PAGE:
(CTN NEWS) – Thus far, the era of Resident Evil remakes hasn’t drastically altered the core storyline of the series.
The remakes of Resident Evil 2 (2019), Resident Evil 3 (2020), and Resident Evil 4 (2023) have mostly retained the fundamental plotlines of their respective games while making minor character adjustments and addressing long-standing plot inconsistencies.
Nonetheless, these remakes have consistently contributed additional details to the broader Resident Evil metaplot.
When combined with 2022’s Resident Evil Village and the forthcoming Resident Evil 4 remake, a compelling pattern has started to emerge.
It appears that the Resident Evil remakes might be building toward a significant revelation, potentially bringing together the various plot threads into a cohesive overarching narrative.
It’s important to acknowledge that this interpretation is somewhat speculative, as Capcom’s creative direction has exhibited inconsistencies over the years.
One valid critique of the Resident Evil series over the past 15 years is that its storyline has lacked clear progression.
Nevertheless, certain choices made in the development of the Resident Evil 4 remake (RE4R) suggest that Capcom may be working toward something more substantial.
The Resident Evil series revolves around three major bioweapons: the T-Virus, the Plagas, and the Megamycete, also known as the Black God or the Mold.
These bioweapons are central to different segments of the Resident Evil storyline, allowing us to categorize the series into three rough groups based on which bioweapon takes center stage.
The T-Virus’s origin, although somewhat convoluted, can be simplified as follows: In Resident Evil 5 (2009), the founder of Umbrella Corporation, Ozwell Spencer, discovered a unique flower growing in a specific African cavern during the 1960s.
The Progenitor virus found in that flower served as the basis for the original T-Virus, which, in turn, became the foundation for various subsequent viruses like T-Veronica, T-Abyss, Phobos, C-Virus, and A-Virus featured in later games and animated adaptations.
The Plagas, on the other hand, originated as a parasitic species residing beneath the Salazars’ family castle.
These parasites had been present for so long that evidence of them can be found in the local fossil record.
Ramon’s ancestor, Gregorio Salazar, The Conqueror, earned his family’s title by combating these Plagas, which drove their hosts to madness.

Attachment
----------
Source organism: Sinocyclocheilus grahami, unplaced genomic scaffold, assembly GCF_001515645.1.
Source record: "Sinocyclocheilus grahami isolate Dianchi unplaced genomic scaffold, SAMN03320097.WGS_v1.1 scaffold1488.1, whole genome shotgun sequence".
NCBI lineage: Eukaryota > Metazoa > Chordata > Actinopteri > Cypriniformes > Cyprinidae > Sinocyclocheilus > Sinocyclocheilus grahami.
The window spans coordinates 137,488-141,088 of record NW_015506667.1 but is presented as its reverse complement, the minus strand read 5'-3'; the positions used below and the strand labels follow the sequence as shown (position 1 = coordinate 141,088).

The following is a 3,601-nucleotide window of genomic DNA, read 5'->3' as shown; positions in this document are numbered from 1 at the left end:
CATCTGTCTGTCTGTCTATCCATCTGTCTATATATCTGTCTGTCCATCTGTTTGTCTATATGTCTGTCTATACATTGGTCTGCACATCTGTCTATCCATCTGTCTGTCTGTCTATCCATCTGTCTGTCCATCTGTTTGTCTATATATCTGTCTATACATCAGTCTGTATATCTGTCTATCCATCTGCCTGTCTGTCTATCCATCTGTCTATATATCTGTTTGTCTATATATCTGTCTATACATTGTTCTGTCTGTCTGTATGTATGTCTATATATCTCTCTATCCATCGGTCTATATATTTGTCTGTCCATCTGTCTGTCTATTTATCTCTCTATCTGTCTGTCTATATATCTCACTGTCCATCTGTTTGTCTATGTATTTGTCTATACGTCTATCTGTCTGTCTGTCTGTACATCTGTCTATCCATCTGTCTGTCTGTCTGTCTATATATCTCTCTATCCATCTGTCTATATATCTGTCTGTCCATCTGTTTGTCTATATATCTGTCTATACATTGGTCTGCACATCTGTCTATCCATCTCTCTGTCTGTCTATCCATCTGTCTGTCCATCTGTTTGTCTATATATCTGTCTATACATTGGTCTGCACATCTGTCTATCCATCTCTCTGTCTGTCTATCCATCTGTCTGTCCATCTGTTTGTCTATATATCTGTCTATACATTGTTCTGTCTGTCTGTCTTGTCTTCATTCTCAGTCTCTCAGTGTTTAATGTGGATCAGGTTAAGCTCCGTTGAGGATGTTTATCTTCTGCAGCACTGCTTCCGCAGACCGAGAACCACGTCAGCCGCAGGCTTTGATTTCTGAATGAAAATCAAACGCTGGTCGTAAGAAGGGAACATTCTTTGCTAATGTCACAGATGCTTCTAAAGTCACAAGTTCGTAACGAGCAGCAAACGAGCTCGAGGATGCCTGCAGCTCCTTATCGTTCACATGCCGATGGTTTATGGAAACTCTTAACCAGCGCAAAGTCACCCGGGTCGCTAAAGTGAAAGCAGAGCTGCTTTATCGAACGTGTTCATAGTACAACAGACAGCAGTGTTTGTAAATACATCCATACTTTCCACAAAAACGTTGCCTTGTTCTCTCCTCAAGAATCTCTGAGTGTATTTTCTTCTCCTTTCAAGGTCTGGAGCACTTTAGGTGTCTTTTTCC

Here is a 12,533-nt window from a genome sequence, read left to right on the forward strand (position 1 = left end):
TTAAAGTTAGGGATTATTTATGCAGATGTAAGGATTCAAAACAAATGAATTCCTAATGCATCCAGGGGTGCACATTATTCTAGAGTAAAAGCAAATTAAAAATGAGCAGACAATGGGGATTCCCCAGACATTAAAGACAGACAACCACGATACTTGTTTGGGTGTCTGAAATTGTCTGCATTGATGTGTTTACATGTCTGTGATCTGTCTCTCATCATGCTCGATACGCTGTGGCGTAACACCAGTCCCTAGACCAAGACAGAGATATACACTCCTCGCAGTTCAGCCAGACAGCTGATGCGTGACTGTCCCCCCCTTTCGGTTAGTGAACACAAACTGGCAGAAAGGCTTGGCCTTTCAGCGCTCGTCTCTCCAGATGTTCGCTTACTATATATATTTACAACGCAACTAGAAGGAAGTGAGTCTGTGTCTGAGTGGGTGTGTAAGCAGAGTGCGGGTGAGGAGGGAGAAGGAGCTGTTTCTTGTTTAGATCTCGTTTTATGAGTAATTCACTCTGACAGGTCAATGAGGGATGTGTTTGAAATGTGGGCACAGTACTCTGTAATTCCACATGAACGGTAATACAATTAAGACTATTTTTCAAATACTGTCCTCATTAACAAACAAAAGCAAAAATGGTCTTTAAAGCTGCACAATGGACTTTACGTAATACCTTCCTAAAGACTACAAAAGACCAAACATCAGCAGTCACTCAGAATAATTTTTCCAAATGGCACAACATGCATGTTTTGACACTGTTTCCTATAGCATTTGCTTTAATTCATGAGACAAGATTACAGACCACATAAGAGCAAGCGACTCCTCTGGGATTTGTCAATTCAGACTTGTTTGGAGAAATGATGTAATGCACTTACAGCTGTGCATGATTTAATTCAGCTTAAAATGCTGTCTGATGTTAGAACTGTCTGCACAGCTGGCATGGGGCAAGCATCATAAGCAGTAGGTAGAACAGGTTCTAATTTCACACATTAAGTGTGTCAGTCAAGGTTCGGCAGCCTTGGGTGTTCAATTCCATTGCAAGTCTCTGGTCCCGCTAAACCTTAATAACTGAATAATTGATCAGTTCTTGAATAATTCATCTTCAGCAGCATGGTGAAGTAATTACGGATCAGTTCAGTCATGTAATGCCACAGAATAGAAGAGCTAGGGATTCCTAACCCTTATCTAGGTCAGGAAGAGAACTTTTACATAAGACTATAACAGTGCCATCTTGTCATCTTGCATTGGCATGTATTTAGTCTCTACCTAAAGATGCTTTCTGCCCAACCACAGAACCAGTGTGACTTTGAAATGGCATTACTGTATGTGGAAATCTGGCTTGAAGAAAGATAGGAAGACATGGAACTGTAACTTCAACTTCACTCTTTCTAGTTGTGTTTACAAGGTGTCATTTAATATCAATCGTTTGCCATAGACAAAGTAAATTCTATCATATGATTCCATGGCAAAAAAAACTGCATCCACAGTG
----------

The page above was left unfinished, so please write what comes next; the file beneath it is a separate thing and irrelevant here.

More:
The Megamycete’s origin is detailed in Miranda’s Diary file from Resident Evil Village (2021).
According to Miranda, she discovered the Megamycete in a cave in Romania shortly after her daughter succumbed to the Spanish flu.
The mold from the Megamycete was later used to create Eveline, leading to the events of Resident Evil 7 (2017).
As of the existing story details, there is no explicit connection among these bioweapons.
They share a commonality in that they were all discovered underground and subsequently weaponized.
The Resident Evil universe seems to be one where any random spelunking expedition might lead to the discovery of something that could be turned into a mutagenic plague.
Welcome to the world of survival horror, where that caving trip on your schedule might be worth reconsidering.
The Resident Evil remakes, specifically Resident Evil 4 Remake (RE4R), have introduced elements that might suggest a subtle connection between the series’ major bioweapons: the T-Virus, the Plagas, and the Megamycete.
While this connection might be purely coincidental or an outcome of asset recycling, it offers a compelling idea that these bioweapons share a common ancestor buried deep underground.
In RE3R, Nemesis gains the ability to infect normal zombies with smaller versions of his parasite.
When fighting Saddler at the end of RE4R, he appears as an exaggerated version of the parasite zombies, complete with tentacles and eerie yellow eyes.
The Ghost Survivors DLC for RE2R introduced Pale Heads, which resemble RE4’s Regeneradors and made a reappearance in higher difficulties in RE3R.
Salazar and a specific type of Ganado in RE4R can attack with black fluid, reminiscent of Miranda’s use of liquefied Mold during her boss fight in Village.
While the remake doesn’t explicitly state it, the control exerted by Saddler over the Ganados isn’t entirely dissimilar to Eveline’s influence over the infected Bakers in RE7, suggesting a kind of imperfect hive mind created by the Plagas and the Mold.
However, it’s essential to note that these connections may be accidental or coincidental, given that the Resident Evil series is known for making creative decisions that might appear random.
While Capcom’s plans might not align with this theory, it remains an intriguing concept, especially for tabletop gaming.
The idea of an underground mega-virus introducing ever-evolving mutations upon surfacing could serve as a compelling theme for a tabletop game, perhaps in the realm of All Flesh Must Be Eaten.
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